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Programmer / Evaluation Board / Development Board

Discussion in 'Embedded' started by Tomás Ó hÉilidhe, Jun 1, 2008.

  1. Are all of these the same thing?

    Once I take a fancy to a particular microcontroller, the first thing
    I'll want is a piece of hardware I can use for programming the chip.
    Now given that I'm just one person working away in my bedroom with my
    laptop, I'm not looking for some sort of industrial product the size
    of a washing machine that can program 72 thousand chips every minute.
    I'd want something small, no larger than the size of a CD dewel case,
    that can hook up to my laptop via USB port / COM port / LPT port. It
    shouldn't be too expensive either, but if it's pricey then I'll look
    for a second-hand one on eBay.

    Nowadays, are there some microcontrollers that are purely for "use in
    industry"? What I mean to say is: Is there some microcontrollers out
    there for which you CANNOT get a small programmer board, or perhaps
    one's for which the programmer board is ridiculously expensive?

    As I've mentioned here countless times, then only microcontroller I've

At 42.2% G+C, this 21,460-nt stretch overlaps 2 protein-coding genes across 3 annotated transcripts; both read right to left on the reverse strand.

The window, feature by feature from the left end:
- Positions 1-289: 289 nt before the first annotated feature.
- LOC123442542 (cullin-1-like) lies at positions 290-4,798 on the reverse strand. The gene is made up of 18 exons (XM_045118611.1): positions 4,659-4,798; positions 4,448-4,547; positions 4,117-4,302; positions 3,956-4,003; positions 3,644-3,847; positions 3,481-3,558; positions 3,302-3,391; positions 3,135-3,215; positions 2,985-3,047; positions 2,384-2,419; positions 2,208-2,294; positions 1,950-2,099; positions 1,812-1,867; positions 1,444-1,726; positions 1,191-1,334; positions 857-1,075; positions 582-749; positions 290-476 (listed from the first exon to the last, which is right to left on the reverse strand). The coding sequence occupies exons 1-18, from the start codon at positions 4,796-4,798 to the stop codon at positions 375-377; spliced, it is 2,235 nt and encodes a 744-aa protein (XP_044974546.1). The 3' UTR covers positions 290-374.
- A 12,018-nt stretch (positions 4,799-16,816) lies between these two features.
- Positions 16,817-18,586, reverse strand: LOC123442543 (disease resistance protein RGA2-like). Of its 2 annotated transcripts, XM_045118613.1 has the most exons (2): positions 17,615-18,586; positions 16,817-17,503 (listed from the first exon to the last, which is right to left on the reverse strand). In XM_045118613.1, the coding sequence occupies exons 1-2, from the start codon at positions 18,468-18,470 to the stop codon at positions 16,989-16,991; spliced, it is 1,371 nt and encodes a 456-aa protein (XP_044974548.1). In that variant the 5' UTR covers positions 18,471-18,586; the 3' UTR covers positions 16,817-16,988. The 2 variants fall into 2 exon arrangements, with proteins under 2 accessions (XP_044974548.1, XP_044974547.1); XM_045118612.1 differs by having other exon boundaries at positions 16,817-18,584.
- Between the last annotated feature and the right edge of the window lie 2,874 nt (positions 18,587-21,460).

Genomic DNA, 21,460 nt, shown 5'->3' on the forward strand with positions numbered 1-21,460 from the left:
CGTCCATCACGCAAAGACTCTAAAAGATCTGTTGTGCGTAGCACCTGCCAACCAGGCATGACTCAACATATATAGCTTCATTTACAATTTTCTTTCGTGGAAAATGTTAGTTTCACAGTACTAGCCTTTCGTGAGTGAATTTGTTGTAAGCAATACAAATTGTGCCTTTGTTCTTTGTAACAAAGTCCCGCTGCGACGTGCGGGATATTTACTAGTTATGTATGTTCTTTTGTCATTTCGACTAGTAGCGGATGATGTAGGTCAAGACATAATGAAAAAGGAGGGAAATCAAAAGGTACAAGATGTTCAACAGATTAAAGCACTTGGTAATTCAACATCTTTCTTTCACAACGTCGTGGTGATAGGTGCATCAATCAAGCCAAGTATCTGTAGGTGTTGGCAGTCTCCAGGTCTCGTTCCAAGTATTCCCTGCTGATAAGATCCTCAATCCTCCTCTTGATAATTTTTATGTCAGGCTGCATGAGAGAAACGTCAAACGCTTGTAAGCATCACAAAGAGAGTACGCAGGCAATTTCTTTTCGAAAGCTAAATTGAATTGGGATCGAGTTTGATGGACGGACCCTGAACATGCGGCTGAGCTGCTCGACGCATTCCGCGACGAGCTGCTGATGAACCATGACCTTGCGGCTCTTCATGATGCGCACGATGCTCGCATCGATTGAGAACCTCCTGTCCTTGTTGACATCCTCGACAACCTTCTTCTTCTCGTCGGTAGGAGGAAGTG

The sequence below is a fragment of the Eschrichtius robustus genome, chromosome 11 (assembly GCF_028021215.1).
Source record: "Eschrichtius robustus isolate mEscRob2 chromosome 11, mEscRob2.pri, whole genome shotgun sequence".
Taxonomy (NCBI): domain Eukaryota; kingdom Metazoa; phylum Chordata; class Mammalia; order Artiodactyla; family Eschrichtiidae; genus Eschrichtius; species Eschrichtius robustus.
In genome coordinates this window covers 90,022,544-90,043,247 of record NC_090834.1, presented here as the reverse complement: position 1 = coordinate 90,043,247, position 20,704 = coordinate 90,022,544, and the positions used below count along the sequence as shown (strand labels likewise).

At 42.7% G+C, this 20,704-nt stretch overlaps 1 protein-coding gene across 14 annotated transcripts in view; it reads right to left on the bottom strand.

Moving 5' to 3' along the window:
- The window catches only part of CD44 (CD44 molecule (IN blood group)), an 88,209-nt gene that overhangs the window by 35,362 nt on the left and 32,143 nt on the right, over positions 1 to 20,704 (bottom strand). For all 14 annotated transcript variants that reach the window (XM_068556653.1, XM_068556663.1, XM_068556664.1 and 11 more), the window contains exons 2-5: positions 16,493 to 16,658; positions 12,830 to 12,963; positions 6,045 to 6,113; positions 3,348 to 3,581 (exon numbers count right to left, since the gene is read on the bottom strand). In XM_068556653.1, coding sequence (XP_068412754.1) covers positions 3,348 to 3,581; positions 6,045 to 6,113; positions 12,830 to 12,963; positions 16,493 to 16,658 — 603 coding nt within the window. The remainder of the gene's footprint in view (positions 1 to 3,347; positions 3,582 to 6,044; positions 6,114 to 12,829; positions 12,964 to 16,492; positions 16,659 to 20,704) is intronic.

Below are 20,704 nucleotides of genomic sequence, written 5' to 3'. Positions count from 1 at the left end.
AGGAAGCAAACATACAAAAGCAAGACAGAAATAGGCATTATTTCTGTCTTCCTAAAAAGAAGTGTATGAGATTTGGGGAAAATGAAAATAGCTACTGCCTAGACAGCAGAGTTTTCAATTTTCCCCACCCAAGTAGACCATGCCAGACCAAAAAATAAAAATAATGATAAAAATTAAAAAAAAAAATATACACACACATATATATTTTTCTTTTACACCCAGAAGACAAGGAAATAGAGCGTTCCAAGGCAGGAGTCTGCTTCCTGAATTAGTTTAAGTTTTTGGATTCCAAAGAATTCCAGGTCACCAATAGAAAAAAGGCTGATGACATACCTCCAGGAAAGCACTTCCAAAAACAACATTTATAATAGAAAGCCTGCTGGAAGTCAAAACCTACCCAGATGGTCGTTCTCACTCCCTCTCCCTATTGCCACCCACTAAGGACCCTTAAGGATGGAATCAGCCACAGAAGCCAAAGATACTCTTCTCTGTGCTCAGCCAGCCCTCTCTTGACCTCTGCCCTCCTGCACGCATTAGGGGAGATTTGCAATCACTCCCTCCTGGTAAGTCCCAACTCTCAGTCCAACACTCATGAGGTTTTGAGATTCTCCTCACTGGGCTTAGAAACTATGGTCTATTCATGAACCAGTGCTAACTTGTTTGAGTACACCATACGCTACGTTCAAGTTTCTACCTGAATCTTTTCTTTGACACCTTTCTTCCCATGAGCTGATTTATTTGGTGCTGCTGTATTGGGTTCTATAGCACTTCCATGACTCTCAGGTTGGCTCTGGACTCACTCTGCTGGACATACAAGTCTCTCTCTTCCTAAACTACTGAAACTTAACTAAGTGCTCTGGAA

any experience with is the PIC16F684 because we used it in my college
    course. I use the Pickit 1 to program it, which is a small programmer
    board about the size of a credit card that connects to my PC via USB,
    and the software I use for programming it is the PIC C compiler in
    conjunction with MPLAB. The software was free, and I got the
    development board for €10 through my college (which is about 15 US
    dollars), so I'm pretty chuffed with that.

    What do people call these "programmer boards" nowadays? I've heard
    terms like "evaluation kit", "development board", but I don't know
    what the difference is, if any.

    I've also heard of something called "in-circuit programming" whereby
    you can leave the chip in the circuit when you're programming it,
    which I suppose is convenient. For my most recent project I simply
    plucked the chip on and off the board, putting it into the Pickit 1 to
    program and then putting it back in the circuit.

    What I'm extremely interested in, however, are the development boards
    that let you actually debug the program, i.e. you can have the chip in
    its circuit and, while the program is running, you can pause the
    program and check the value of registers, and also single-step through
    instructions. In my most recent project, there were times when a bug
    in the program resulted in my circuit board doing absolutely nothing,
    so I hadn't a clue what was going on. Some sort of debugger which
    would have allowed me to single-step through the code and check
    registers would have been greatly beneficial! What I ended up doing
    was compiling the code for my PC and then single-stepping through it
    to find the bug.

    So anyway I'd like to ask something. For someone like me, who has an
    interest in embedded systems as a hobby, who wants to be able to
    program a microcontroller using a small USB-interface programmer, who